Albright acted as model, mentor for generations of women
Dissatisfied with the temporary job she accepted after graduating from the University of Chicago, Sahana Dharmapuri felt the pressure to find work using her studies of the Middle East and public policy.
Scanning a newspaper on her lunch break, she found a full-page ad featuring a portion of a speech by then-Secretary of State Madeleine Albright on the effort to negotiate peace between Israel and Palestine. Dharmapuri tore the page out and took it with her when she moved to Washington, D.C., to hunt for a meaningful job.
It was the start of a career shaped by Albright’s example, from her history-making appointment as the first female secretary of state to the decades she spent mentoring, teaching, and speaking to women. Albright’s death from cancer this week sparked American women to reflect on the 84-year-old diplomat’s sweeping influence on their lives, 25 years after Bill Clinton made her the United States’ representative to the world.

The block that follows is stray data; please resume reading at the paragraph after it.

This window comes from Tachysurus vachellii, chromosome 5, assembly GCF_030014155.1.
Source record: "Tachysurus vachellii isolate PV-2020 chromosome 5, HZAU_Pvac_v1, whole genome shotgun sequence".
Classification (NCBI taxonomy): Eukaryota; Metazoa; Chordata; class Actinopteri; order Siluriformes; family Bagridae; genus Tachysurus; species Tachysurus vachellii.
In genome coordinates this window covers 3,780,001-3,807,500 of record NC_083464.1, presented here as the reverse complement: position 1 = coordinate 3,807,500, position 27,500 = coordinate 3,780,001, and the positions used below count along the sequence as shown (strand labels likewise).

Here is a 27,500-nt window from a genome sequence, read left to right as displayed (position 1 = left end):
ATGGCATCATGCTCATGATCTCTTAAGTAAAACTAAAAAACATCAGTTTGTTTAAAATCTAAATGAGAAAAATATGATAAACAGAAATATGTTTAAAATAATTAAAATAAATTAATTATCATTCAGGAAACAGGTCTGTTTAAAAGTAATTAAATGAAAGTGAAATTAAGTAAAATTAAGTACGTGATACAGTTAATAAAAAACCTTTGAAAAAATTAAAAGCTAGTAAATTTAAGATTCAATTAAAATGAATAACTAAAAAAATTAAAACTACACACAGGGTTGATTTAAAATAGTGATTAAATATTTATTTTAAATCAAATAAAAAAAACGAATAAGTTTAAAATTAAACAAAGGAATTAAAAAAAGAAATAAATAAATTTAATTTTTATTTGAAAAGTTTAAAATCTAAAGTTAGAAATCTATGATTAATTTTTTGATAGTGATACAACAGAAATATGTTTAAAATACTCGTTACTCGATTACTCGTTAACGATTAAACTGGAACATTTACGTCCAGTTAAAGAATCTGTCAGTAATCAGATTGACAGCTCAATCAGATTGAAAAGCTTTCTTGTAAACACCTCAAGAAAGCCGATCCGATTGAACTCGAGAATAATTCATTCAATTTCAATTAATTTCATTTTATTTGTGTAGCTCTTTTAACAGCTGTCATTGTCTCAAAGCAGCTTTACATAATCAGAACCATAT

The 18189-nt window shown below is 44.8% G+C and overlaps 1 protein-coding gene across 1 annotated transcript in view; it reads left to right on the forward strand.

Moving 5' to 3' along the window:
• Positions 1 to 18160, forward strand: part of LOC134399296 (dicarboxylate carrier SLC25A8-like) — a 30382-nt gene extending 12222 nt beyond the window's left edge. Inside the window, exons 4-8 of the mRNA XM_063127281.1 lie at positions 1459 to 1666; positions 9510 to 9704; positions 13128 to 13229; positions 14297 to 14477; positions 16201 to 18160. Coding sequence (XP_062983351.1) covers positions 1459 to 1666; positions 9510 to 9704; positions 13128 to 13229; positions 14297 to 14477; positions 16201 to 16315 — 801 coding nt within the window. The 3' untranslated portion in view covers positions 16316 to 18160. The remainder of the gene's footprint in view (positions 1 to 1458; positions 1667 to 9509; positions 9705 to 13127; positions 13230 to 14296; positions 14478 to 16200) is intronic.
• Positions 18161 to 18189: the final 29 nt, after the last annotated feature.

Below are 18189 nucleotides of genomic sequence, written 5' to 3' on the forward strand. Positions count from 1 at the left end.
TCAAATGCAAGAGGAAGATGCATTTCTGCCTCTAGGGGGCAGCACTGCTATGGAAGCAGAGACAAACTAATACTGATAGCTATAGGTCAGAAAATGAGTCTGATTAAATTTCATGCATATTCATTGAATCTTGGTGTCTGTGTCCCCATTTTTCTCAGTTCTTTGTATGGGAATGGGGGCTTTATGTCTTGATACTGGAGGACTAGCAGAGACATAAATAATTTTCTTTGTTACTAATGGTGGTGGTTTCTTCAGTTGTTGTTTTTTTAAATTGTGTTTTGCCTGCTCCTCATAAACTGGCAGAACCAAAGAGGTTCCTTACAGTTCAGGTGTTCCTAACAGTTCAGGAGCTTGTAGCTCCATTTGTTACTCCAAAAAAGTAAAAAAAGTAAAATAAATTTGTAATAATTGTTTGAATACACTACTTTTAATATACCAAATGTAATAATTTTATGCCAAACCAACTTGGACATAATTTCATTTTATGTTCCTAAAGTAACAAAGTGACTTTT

“Not only did she break the ceiling, she brought people along with her, whether they were close to her or like me who saw her from a distance and said, ‘I can do that too,’” said Dharmapuri, director of Our Secure Future, a foundation that seeks to increase women’s participation in international affairs.